The application notes include recommended starting dilutions; optimal dilutions/concentrations should be determined by the end user.
Application notesWB: Use at a concentration of 1-5 µg/ml.
This antibody has only been tested in WB against the recombinant fragment used as immunogen. We have no data on the detection of endogenous protein.
Not yet tested in other applications. Optimal dilutions/concentrations should be determined by the end user.
FunctionComponent of the Wnt-Fzd-LRP5-LRP6 complex that triggers beta-catenin signaling through inducing aggregation of receptor-ligand complexes into ribosome-sized signalsomes. Cell-surface coreceptor of Wnt/beta-catenin signaling, which plays a pivotal role in bone formation. The Wnt-induced Fzd/LRP6 coreceptor complex recruits DVL1 polymers to the plasma membrane which, in turn, recruits the AXIN1/GSK3B-complex to the cell surface promoting the formation of signalsomes and inhibiting AXIN1/GSK3-mediated phosphorylation and destruction of beta-catenin. Appears be required for postnatal control of vascular regression in the eye. Required for posterior patterning of the epiblast during gastrulation.
Tissue specificityWidely expressed, with the highest level of expression in the liver.
Involvement in diseaseDefects in LRP5 are the cause of vitreoretinopathy exudative type 4 (EVR4) [MIM:601813]. EVR4 is a disorder of the retinal vasculature characterized by an abrupt cessation of growth of peripheral capillaries, leading to an avascular peripheral retina. This may lead to compensatory retinal neovascularization, which is thought to be induced by hypoxia from the initial avascular insult. New vessels are prone to leakage and rupture causing exudates and bleeding, followed by scarring, retinal detachment and blindness. Clinical features can be highly variable, even within the same family. Patients with mild forms of the disease are asymptomatic, and their only disease related abnormality is an arc of avascular retina in the extreme temporal periphery. EVR4 inheritance can be autosomal dominant or recessive. Genetic variations in LRP5 are a cause of susceptibility to osteoporosis (OSTEOP) [MIM:166710]; also known as senile osteoporosis or postmenopausal osteoporosis. Osteoporosis is characterized by reduced bone mass, disruption of bone microarchitecture without alteration in the composition of bone. Osteoporotic bones are more at risk of fracture. Defects in LRP5 are the cause of osteoporosis-pseudoglioma syndrome (OPPG) [MIM:259770]; also known as osteogenesis imperfecta ocular form. OPPG is a recessive disorder characterized by very low bone mass and blindness. Individualy with OPPG are prone to develop bone fractures and deformations and have various eye abnormalities, including phthisis bulbi, retinal detachments, falciform folds or persistent vitreal vasculature. Defects in LRP5 are a cause of high bone mass trait (HBM) [MIM:601884]. HBM is a rare phenotype characterized by exceptionally dense bones. HBM individuals show otherwise a completely normal skeletal structure and no other unusual clinical findings. Defects in LRP5 are a cause of endosteal hyperostosis Worth type (WENHY) [MIM:144750]; also known as autosomal dominant osteosclerosis. WENHY is an autosomal dominant sclerosing bone dysplasia clinically characterized by elongation of the mandible, increased gonial angle, flattened forehead, and the presence of a slowly enlarging osseous prominence of the hard palate (torus palatinus). Serum calcium, phosphorus and alkaline phosphatase levels are normal. Radiologically, it is characterized by early thickening of the endosteum of long bones, the skull and of the mandible. With advancing age, the trabeculae of the metaphysis become thickened. WENHY becomes clinically and radiologically evident by adolescence, does not cause deformity except in the skull and mandible, and is not associated with bone pain or fracture. Affected patients have normal height, proportion, intelligence and longevity. Defects in LRP5 are the cause of osteopetrosis autosomal dominant type 1 (OPTA1) [MIM:607634]. Osteopetrosis is a rare genetic disease characterized by abnormally dense bone, due to defective resorption of immature bone. The disorder occurs in two forms: a severe autosomal recessive form occurring in utero, infancy, or childhood, and a benign autosomal dominant form occurring in adolescence or adulthood. OPTA1 is characterized by generalized osteosclerosis most pronounced in the cranial vault. Patients are often asymptomatic, but some suffer from pain and hearing loss. It appears to be the only type of osteopetrosis not associated with an increased fracture rate. Defects in LRP5 are the cause of van Buchem disease type 2 (VBCH2)[MIM:607636]. VBCH2 is an autosomal dominant sclerosing bone dysplasia characterized by cranial osteosclerosis, thickened calvaria and cortices of long bones, enlarged mandible and normal serum alkaline phosphatase levels.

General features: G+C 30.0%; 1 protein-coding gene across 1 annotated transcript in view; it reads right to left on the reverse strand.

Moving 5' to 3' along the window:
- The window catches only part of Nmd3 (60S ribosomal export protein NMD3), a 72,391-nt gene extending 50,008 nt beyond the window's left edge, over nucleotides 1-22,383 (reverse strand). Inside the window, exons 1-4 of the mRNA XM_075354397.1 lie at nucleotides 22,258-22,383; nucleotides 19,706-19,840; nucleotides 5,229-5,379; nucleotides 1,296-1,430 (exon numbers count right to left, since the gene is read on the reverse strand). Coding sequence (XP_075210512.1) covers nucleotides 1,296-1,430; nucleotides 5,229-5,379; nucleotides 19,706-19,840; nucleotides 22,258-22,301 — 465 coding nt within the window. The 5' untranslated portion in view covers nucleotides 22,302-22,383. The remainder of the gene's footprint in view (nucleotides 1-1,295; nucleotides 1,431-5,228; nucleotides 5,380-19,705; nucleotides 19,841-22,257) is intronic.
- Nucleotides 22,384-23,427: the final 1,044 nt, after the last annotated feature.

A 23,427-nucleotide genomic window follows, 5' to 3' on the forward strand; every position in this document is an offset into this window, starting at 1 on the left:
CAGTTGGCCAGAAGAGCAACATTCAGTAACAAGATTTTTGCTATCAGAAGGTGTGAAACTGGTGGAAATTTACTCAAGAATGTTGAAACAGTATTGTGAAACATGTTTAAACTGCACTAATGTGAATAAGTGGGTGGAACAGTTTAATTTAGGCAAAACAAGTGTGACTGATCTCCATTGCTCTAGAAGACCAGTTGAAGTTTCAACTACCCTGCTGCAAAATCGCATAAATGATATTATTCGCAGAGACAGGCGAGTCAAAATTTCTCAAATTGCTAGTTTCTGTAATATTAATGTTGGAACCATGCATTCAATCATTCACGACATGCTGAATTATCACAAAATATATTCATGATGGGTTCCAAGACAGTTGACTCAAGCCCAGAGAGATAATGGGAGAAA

Sequence similaritiesBelongs to the LDLR family. Contains 4 EGF-like domains. Contains 3 LDL-receptor class A domains. Contains 20 LDL-receptor class B repeats.
Post-translational modificationsPhosphorylation of cytoplasmic PPPSP motifs regulates the signal transduction of the Wnt signaling pathway through acting as a docking site for AXIN1.
Cellular localizationMembrane. Endoplasmic reticulum. Chaperoned to the plasma membrane by MESD.